2 Answers | Add Yours
Act One -- and the entirety of the play -- is set in Salem Village in the Massachusetts Bay Colony, which was settled by Governor John Winthrop and around seven hundred Puritans in 1639. Though the play takes place in 1692, the year in which the historic and infamous Salem Witch Trials began, this Puritan community would be largely unchanged. They left England because they did not feel that the Church of England had done enough to distance itself from the Catholic church (which they viewed as incredibly corrupt); they felt that they had a responsibility to guide the rest of the world out of spiritual darkness, to be a model for the perfect community in which ecclesiastical law and the civil law were one and the same. The Puritans of the 1690s were an incredibly superstitious people; they believed in witches, obviously, but they also thought that the Devil could be lurking behind any tree, within any person, at any time. Thus, it was a time of intense paranoia. This paranoia helps to explain how it was so easy to ignite a hysteria that gained a momentum of its own.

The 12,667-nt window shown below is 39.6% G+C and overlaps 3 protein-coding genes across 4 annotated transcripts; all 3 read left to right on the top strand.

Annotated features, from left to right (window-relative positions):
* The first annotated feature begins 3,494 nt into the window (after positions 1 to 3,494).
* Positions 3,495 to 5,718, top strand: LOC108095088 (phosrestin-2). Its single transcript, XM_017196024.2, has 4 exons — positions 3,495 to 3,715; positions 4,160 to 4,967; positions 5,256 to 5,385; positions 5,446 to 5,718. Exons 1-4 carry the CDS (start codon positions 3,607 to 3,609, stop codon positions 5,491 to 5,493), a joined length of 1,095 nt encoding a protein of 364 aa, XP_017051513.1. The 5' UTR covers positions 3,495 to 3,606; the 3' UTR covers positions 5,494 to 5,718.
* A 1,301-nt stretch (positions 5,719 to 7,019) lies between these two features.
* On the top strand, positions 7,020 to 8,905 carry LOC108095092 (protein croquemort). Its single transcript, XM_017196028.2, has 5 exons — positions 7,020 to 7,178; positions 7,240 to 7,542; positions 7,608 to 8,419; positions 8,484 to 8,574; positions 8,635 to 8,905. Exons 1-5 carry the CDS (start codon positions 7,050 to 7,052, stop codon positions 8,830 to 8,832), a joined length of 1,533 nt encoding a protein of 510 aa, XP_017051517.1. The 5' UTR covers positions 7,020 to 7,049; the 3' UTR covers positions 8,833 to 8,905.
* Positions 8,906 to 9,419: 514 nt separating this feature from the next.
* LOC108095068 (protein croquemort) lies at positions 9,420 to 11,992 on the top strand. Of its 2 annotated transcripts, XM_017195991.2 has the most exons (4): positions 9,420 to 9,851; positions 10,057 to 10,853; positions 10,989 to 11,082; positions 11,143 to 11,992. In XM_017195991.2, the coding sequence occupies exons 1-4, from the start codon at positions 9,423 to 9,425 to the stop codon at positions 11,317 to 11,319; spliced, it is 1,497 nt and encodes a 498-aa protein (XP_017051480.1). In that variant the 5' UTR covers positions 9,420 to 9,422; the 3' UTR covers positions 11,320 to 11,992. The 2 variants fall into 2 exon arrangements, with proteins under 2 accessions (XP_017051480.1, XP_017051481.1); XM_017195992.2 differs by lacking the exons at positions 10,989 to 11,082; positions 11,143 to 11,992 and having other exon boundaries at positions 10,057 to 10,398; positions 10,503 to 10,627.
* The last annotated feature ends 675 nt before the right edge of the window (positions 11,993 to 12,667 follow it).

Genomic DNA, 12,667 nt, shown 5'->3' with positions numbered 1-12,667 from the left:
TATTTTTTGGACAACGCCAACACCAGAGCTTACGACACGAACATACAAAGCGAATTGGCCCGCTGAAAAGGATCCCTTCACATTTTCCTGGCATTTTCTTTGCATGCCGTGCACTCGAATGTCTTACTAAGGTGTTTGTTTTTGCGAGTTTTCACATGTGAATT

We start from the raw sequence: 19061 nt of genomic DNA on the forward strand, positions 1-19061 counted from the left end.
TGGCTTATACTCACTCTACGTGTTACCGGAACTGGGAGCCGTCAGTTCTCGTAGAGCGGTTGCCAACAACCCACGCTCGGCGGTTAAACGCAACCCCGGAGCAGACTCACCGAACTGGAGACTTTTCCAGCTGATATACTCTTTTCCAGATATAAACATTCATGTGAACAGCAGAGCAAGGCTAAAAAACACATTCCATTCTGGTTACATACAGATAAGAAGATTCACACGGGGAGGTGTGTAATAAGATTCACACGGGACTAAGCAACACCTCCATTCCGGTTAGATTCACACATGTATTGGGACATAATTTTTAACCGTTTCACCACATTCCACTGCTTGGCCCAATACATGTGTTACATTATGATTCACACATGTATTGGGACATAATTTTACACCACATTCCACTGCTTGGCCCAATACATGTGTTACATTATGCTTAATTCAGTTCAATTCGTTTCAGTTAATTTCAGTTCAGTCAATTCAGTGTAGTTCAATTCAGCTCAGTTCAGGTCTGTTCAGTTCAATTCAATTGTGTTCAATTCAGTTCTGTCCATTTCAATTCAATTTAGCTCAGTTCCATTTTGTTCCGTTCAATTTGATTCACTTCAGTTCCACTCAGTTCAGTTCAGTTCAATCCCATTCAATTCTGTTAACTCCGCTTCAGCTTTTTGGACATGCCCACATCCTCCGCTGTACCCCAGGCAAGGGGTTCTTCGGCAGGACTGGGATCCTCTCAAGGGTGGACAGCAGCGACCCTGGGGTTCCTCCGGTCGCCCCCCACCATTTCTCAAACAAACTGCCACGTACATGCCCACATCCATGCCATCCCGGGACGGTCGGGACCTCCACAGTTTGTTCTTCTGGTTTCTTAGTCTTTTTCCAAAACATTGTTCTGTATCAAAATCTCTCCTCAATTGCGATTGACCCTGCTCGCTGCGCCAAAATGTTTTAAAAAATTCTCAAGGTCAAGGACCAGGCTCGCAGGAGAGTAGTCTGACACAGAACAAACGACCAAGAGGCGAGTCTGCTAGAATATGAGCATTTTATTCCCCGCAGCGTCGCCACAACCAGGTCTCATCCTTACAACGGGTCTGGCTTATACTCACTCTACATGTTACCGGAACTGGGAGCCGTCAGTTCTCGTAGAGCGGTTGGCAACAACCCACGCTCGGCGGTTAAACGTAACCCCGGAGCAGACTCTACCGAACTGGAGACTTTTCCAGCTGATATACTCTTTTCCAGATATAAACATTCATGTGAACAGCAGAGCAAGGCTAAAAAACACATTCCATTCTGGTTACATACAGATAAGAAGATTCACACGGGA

The setting of Act I of The Crucible is the home of Reverend Parris. He is standing over his young daughter, Betty's bed. She lies very still, Abigail tells the reader that the Doctor can find nothing wrong with Betty.
All the action takes place in that upstairs room. Before long, other members of the community arrive, including Rebecca Nurse, John Proctor, Anne Putnam and Reverend Hale, who has been called to Salem by Reverend Parris. Hale is an authority on witchcraft and on helping the bewitched.
All the action takes place in the upper room of Reverend Parris's home. Including, the interrogation of Tituba, Reverend Parris's slave, and her confession to witchcraft. Which is followed by Abigail Williams own admission of having signed the Devil's book.
We’ve answered 319,865 questions. We can answer yours, too.Ask a question